So here's the full condition: RewriteCond $1#%{REQUEST_URI} ([^#]*)#(.*?)\1$.

  • The second captured group in the RewriteCond regex is our location. We just need to prefix it to the rewritten URL with a %2 reference. That leaves us with RewriteRule ^(.*)$ %2index.php [QSA,L]. Voilà.

I haven't done extensive testing yet, but I've established that it works with ordinary virtual hosts as well as mass virtual hosting (using VirtualDocumentRoot). By implication, other aliased locations should be fine as well.

Apache 1.3

Apache 1.3 is still around, unfortunately, and it will choke on the RewriteCond pattern. Apache 1.3 doesn't support the ungreedy modifier (the '?' in (.*?)).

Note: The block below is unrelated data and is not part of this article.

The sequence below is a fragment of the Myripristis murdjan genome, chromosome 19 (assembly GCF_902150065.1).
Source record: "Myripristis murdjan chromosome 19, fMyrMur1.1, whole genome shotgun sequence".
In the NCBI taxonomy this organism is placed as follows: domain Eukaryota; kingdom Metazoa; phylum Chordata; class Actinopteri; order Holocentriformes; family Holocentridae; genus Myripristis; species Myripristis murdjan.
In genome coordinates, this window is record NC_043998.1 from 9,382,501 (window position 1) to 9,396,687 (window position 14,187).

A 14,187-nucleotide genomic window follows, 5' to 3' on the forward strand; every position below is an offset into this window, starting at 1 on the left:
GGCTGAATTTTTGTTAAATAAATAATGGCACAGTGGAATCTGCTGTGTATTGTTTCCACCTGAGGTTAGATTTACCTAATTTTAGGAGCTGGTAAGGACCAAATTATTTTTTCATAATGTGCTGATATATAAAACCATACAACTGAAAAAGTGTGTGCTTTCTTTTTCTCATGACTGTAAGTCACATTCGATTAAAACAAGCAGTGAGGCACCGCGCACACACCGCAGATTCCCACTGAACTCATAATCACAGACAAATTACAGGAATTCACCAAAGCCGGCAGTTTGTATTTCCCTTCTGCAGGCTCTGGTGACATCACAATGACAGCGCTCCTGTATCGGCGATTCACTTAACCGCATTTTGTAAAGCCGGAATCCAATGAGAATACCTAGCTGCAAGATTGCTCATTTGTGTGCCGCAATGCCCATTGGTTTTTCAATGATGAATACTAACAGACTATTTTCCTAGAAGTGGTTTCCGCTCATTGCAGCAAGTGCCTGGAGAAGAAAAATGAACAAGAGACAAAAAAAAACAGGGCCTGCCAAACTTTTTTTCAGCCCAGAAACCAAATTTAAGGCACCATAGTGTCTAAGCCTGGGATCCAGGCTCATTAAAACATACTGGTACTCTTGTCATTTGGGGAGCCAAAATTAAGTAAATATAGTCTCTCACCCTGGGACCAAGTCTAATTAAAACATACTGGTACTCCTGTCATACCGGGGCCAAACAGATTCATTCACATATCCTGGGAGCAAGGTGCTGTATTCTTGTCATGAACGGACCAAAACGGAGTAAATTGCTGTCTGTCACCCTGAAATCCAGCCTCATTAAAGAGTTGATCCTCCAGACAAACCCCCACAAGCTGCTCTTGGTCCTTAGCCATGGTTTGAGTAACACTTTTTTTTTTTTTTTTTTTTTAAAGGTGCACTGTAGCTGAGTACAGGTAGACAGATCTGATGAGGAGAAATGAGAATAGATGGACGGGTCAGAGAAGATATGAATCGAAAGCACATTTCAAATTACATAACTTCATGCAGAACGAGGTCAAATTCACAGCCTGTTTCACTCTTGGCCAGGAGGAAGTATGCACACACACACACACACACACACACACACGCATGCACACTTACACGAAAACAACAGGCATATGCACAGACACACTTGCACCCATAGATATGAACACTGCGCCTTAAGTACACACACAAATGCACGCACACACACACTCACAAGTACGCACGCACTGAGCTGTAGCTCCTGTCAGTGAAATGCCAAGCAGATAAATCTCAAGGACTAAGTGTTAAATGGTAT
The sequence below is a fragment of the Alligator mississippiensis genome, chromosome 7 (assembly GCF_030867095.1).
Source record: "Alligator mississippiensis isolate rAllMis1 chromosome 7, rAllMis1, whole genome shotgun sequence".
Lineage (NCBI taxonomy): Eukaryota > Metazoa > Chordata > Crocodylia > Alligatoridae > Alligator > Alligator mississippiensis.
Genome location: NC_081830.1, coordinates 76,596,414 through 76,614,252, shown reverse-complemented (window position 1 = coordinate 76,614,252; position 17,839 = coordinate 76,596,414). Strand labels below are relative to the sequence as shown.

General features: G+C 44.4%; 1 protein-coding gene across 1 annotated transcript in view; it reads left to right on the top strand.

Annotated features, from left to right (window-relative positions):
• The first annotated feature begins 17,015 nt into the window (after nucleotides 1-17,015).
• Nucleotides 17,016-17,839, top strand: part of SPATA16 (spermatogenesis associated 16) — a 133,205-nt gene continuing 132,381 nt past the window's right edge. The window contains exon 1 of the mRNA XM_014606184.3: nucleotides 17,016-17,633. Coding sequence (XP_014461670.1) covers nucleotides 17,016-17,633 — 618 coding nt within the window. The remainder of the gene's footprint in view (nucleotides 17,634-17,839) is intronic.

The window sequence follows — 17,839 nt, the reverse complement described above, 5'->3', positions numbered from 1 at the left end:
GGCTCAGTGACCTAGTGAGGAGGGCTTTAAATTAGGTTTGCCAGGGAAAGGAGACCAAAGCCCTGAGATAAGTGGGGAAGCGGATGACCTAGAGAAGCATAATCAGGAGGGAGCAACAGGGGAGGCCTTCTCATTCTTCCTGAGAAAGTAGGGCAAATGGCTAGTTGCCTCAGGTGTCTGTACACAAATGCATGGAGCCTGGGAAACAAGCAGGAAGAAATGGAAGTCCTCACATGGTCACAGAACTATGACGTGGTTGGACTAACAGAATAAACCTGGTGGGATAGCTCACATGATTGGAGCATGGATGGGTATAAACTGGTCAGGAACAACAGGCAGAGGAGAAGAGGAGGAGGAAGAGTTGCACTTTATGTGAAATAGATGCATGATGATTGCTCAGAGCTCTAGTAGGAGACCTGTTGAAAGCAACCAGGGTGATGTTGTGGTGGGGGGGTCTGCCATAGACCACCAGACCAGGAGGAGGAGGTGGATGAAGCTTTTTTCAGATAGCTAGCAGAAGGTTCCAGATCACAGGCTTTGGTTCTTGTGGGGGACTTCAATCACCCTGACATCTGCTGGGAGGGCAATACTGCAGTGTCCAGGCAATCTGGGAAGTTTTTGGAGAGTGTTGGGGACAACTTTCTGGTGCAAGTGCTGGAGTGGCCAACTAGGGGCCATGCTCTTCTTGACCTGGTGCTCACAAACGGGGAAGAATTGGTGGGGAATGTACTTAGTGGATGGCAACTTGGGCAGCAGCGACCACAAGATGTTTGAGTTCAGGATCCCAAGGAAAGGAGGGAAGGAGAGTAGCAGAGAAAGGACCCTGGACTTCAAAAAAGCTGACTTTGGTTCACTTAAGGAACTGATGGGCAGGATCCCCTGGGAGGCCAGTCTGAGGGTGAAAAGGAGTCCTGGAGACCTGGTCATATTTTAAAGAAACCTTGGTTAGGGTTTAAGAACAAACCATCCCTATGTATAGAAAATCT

But for Apache 2, it should do the trick. I'd definitely appreciate any feedback, though, in particular if it fails in your environment.

Edit: I have just posted a more comprehensive article about the subject on my blog ("Using mod_rewrite in .htaccess files without knowing the RewriteBase"). See there for more details.

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Thank you so much for your solution, I couldn't upvote it enough. Seems to be working on my setup. –  christian studer Mar 15 '13 at 11:22
    
@christianstuder Thanks! You are welcome :) –  hashchange Jun 13 '13 at 7:05
    
Great answer! I loved the trick! –  nrofis Mar 12 at 20:22
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How about something like

RewriteEngine on
RewriteRule ^(.*)\.html $1/html.php